I'm confused because of filter length, whether (such) filters can be used to filter audio on a "per sample basis"?

By per sample basis I mean that I would like to filter audio one sample at a time, but vary the filter parameters even one sample at a time.

What then confuses me is, can the filter have any effect if only one sample is input to it? Or whether the filter needs a longer sample (e.g. that matches the filter length)?

Since the filter type seems crucial, I'm specifically interested in the Parks-Mccellan FIR and the context is dynamic equalization (in which it seems like the parameters such as gain would need to be varied on a close to per sample basis). I.e. I'm interested in whether the PM algorithm can be utilized for dynamic equalization in such way that one recomputes the PM between some samples and then filters those samples, i.e. in a block-like fashion.

  • $\begingroup$ Do you want a linear filter, or what kind of filter do you have in mind? (see the discussion under my answer) $\endgroup$ Jul 12, 2016 at 22:21
  • $\begingroup$ Answer depends on the kind of filter. What kind of filter is confusing you? An LTI filter that affects frequency (has a frequency response) requires context around each sample, both on the input and the output, for the meaning of "frequency". $\endgroup$
    – hotpaw2
    Jul 12, 2016 at 22:52
  • $\begingroup$ @MarcusMüller I have made my question more accurate. $\endgroup$
    – mavavilj
    Jul 13, 2016 at 8:23
  • $\begingroup$ @mavavilj Ok, so my answer applies here. $\endgroup$ Jul 13, 2016 at 8:47
  • $\begingroup$ Yes filters work on a "per sample" basis in that the output is updated once per sample based on current input, with the "state" of the filter being all prior inputs up to the memory depth (length) of the filter. So of course you could vary the parameters (how you weight each prior sample) on a sample by sample basis. With regards to equalization, see dsp.stackexchange.com/questions/31318/… $\endgroup$ Jul 13, 2016 at 12:35

1 Answer 1


Obviously, filters need more than one sample of input – I mean, a single sample is a single number, and how would a single number have something like a frequency? Filtering is something you apply to a digital signal, and signal is defined by being a changing entity – i.e. different samples.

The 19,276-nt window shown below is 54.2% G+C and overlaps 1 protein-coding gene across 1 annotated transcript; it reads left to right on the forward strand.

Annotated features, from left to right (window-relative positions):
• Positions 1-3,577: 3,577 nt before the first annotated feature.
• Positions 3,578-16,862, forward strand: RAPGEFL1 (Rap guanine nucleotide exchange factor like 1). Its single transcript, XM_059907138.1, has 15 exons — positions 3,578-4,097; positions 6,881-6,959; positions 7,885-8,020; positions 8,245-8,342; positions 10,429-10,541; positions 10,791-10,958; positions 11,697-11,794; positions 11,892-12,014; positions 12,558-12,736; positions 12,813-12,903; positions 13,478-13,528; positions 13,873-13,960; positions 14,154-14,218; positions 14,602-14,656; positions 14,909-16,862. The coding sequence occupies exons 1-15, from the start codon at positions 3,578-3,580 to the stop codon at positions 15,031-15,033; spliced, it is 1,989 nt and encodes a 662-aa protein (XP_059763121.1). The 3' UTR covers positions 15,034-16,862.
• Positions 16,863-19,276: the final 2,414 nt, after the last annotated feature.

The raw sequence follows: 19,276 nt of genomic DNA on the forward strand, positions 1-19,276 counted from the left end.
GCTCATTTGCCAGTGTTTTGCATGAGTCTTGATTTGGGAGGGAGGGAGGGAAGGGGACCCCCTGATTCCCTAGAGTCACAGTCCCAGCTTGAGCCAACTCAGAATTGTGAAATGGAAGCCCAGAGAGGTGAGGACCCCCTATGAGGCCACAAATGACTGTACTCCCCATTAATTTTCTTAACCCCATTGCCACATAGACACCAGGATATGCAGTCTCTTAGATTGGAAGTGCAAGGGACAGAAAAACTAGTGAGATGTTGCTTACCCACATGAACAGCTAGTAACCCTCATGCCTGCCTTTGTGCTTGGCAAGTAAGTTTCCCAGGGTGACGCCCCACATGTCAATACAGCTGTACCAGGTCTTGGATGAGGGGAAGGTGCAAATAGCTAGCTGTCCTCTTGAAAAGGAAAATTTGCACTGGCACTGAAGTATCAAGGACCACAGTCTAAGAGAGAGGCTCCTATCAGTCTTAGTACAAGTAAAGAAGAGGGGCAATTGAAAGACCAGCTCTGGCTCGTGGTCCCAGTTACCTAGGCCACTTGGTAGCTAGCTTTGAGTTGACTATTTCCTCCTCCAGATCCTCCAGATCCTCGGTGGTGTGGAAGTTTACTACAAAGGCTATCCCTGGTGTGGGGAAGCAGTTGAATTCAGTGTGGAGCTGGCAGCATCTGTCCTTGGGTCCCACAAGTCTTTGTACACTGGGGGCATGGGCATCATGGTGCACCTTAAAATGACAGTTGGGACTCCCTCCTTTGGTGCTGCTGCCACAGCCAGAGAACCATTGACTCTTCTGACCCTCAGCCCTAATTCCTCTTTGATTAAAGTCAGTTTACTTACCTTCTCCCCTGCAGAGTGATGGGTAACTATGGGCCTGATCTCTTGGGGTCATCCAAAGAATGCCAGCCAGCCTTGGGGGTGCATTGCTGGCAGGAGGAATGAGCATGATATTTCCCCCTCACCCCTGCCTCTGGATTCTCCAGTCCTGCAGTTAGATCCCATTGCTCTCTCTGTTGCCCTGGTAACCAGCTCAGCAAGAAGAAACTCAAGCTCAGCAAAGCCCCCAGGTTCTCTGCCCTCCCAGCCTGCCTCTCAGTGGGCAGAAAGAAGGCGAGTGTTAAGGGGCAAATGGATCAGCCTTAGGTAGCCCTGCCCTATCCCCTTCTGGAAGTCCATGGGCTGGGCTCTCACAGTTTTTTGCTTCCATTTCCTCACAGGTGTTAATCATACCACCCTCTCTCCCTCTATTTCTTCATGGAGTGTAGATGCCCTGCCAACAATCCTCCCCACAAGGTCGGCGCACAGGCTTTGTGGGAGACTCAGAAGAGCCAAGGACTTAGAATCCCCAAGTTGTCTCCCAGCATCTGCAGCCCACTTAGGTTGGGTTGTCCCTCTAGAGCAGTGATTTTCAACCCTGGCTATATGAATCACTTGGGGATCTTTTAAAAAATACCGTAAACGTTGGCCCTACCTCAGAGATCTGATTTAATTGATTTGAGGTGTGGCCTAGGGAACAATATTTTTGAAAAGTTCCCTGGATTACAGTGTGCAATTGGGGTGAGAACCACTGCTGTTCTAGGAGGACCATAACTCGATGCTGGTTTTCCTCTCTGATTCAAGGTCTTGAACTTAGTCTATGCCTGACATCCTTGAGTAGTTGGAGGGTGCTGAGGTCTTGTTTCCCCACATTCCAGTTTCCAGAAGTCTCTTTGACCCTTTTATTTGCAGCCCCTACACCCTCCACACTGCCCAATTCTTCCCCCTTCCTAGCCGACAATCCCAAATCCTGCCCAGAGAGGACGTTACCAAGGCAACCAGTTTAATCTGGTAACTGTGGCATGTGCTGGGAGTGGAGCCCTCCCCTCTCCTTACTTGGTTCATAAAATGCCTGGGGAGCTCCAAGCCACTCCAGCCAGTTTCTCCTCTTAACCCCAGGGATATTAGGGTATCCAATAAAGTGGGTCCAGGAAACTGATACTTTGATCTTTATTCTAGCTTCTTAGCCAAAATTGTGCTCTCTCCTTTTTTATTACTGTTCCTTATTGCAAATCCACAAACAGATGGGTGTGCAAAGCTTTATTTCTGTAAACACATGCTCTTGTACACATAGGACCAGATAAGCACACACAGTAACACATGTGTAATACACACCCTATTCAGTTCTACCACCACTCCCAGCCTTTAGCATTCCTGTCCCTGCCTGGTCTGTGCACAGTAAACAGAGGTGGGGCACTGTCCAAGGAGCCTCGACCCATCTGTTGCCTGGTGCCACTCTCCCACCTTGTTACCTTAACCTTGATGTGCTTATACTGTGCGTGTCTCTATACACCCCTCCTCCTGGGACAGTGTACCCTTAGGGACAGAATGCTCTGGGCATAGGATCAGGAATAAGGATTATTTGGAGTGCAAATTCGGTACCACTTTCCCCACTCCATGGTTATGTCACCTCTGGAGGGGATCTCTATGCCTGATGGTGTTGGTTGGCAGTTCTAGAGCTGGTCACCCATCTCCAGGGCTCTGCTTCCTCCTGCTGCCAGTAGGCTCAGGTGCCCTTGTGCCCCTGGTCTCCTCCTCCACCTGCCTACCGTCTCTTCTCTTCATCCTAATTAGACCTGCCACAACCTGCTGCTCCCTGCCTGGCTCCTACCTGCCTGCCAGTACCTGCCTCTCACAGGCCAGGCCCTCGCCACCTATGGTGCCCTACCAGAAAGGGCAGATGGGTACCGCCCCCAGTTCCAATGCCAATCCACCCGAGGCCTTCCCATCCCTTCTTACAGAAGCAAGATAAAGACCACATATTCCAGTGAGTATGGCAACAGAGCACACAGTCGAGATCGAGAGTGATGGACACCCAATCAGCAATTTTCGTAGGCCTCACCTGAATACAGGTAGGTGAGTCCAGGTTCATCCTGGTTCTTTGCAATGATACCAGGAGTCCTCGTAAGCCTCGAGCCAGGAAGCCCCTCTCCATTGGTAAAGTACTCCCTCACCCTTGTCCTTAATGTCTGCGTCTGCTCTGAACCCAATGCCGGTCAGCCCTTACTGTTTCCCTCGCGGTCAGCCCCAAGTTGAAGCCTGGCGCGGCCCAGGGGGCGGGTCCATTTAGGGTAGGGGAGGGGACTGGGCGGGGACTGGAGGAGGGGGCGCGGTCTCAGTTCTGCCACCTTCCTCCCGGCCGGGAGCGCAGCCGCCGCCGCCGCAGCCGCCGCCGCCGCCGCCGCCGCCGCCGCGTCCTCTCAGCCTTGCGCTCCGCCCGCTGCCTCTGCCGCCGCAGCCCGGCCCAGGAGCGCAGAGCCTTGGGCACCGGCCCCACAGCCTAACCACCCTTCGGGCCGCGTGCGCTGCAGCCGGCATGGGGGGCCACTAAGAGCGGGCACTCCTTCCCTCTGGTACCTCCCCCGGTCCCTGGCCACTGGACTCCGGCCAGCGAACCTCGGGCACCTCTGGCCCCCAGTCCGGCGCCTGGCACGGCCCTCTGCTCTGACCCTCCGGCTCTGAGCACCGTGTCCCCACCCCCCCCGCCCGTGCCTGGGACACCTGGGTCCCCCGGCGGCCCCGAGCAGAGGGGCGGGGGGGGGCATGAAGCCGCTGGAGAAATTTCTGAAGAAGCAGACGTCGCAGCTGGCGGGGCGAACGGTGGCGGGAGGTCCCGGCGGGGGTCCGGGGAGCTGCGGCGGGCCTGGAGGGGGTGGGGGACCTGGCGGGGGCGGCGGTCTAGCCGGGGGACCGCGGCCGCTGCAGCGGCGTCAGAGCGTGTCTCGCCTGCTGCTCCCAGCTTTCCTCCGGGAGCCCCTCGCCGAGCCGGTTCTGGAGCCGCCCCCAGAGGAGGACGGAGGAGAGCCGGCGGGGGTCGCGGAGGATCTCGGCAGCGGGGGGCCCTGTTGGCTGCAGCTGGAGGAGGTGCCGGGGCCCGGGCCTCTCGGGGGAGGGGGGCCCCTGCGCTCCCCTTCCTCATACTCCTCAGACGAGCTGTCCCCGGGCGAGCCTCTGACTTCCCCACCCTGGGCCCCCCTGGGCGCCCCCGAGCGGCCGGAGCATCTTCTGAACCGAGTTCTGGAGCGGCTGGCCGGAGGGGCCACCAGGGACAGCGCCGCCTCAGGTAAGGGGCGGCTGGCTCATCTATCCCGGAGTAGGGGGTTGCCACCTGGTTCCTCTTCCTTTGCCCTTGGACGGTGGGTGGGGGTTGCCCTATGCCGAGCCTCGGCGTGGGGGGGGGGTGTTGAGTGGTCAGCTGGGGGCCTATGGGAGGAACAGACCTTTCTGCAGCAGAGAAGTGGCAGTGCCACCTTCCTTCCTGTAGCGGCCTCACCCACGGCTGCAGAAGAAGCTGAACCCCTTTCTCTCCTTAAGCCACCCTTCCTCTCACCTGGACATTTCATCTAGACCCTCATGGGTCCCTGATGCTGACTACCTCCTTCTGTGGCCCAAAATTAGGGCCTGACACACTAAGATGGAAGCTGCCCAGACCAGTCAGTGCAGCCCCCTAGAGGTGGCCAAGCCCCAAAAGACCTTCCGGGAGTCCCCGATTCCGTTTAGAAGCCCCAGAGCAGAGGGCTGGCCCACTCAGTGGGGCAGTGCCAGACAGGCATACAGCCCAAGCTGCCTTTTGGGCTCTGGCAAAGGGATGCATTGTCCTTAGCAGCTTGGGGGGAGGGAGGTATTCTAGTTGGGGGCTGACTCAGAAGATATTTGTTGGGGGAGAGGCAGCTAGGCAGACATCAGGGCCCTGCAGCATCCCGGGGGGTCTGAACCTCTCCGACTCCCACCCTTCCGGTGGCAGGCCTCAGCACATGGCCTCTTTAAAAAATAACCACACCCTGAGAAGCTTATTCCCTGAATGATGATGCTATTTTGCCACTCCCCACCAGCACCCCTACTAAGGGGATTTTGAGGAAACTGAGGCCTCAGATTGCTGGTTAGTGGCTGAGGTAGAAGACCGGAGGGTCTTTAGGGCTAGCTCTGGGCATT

Hence, digital filters always need sequences of samples. The typical (non-rate-changing) filter works in a matter that each time you "push in" a new sample, an output sample "pushes out" of the filter.

You should definitely brush up your knowledge on what a digital filter is, and especially how FIR filters work. The important point here is the understanding that application of a filter to a signal is a discrete convolution.

You're absolutely free to change the system with which you convolve any time – but you'd break the time-invariance that makes LTI (linear, time invariant) systems such as FIRs so "easy" to handle.

EDIT: with your clarification:

Yes, any FIR will need "history" of samples. But also, yes, you can recompute the coefficients anytime, and "switch over" to a different FIR. However, you must make sure your new FIR's "delay"/memory elements were already filled with the previous input samples, otherwise you'll get inconsistencies.

  • $\begingroup$ The OP does not talk about linear filter. You can think of a one-sample threshold filter for instance. $\endgroup$ Jul 12, 2016 at 21:14
  • $\begingroup$ @LaurentDuval ahhh true. I was just assuming OP wants to build something linear. Maybe she/he wants to comment on that? $\endgroup$ Jul 12, 2016 at 22:21
  • $\begingroup$ How do I determine the amount of "history" I need? What about the switching procedure you talk about, how does it work in practice? $\endgroup$
    – mavavilj
    Jul 13, 2016 at 8:55
  • $\begingroup$ amount of history = FIR length - 1 $\endgroup$ Jul 13, 2016 at 9:40
  • $\begingroup$ switching = use a different FIR ? I can't really explain it better than that. You stop using the first, but start using the second. $\endgroup$ Jul 13, 2016 at 9:40

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